January 21, 2024

Article at AllanTépper.com

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Review: Canopus/Grass Valley ADVC110 analog to digital converter with micro-TBC to capture VHS and other analog videotapes

How many other similar devices include settings for PAL, SECAM, Japanese NTSC and NTSC with 7.5 IRE setup (pedestal), as well as a built-in micro-TBC?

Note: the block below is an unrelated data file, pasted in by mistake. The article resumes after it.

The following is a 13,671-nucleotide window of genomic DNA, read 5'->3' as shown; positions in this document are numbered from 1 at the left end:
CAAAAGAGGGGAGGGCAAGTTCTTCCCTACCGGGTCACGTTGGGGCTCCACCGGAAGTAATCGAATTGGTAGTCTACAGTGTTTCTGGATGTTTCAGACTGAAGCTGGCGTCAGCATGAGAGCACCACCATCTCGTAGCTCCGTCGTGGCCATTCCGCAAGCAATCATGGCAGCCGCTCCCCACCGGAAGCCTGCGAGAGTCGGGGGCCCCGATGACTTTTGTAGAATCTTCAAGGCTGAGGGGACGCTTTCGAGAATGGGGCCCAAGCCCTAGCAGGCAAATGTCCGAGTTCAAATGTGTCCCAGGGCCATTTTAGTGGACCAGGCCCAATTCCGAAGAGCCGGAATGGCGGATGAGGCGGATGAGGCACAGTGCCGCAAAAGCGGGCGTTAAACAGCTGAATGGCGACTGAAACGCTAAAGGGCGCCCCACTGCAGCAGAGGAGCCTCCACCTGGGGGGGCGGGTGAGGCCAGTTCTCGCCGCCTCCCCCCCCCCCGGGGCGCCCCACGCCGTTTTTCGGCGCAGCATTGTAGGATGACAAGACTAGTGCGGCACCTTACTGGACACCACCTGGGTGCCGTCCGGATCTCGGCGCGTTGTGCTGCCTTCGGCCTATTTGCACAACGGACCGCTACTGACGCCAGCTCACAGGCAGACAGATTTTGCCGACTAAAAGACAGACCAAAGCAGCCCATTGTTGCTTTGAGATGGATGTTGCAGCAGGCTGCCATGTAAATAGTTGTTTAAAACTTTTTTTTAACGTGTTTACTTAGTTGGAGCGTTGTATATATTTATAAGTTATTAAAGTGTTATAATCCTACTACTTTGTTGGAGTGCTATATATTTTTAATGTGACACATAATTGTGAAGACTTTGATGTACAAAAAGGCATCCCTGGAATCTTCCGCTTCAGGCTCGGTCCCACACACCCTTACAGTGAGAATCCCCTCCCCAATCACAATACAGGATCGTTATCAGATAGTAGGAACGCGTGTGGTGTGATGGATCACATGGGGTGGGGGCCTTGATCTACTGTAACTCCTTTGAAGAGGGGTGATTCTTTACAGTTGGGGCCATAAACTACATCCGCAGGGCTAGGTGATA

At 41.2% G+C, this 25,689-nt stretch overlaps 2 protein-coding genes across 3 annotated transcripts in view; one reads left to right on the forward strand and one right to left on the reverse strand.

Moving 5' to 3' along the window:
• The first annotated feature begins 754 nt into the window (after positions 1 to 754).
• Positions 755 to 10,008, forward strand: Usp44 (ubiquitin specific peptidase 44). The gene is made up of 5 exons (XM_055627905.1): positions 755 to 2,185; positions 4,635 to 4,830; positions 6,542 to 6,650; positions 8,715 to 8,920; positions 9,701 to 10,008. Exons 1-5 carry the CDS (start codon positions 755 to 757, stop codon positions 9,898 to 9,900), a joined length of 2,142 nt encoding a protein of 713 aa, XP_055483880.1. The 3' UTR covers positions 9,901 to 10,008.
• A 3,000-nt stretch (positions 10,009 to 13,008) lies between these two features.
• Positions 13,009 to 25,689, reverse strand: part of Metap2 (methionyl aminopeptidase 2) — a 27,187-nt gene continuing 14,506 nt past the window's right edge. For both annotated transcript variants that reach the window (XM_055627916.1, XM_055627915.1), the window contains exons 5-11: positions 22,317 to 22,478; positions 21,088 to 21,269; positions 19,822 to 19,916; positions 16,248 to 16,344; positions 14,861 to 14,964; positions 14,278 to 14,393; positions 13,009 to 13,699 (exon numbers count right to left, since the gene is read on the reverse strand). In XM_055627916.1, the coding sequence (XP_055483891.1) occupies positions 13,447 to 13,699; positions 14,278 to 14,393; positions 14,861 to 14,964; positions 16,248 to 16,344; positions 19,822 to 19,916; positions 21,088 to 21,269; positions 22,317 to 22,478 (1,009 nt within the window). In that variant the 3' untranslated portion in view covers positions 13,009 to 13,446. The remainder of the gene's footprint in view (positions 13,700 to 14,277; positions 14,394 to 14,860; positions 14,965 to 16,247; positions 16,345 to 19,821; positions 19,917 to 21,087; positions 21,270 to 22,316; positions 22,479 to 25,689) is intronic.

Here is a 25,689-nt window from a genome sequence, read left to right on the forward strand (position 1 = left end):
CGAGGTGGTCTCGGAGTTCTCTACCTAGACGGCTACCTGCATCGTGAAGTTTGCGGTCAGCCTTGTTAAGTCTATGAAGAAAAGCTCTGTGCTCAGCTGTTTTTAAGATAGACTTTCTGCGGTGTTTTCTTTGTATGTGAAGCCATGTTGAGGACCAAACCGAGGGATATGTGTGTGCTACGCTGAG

Here is my review on the unique Canopus/Grass Valley ADVC110 analog to digital converter with a built-in micro-TBC to capture old analog tapes to digital. This device is rather rare, since it has DIP switches for selecting PAL, SECAM, Japanese NTSC or NTSC with 7.5 IRE setup (pedestal) depending upon the source material each time, as well as a micro-TBC. For those unfamiliar, TBC stands for Time Base Corrector, which is an absolute must when capturing old VHS tapes, especially those shot with consumer camcorders. The TBC is also helpful for capturing other types of analog tapes, including U-Matic and any type of analog 8mm, Betamax or U-Matic. Ahead, I’ll distinguish between a traditional TBC and a micro-TBC and also explain the benefits of having this function built-into the A-to-D (analog-to-digital) device, rather than using a traditional standalone Time Base Corrector. I’ll also go over why it makes sense (for this type of material) to capture using the particular intermediate códec it uses, which is the same one used by Panasonic’s broadcast-quality DVCPRO and Sony’s broadcast DVCAM. Of course, I am talking about broadcast-quality digital formats used in the SD (standard definition) age, before HD (high definition). The goal of the ADVC110 is to capture from analog tapes which were recorded either in PAL, SECAM, Japanese NTSC (including many consumer camcorders sold in the Americas) with zero IRE standard black level (without pedestal) and US-NTSC with 7.5 IRE setup.

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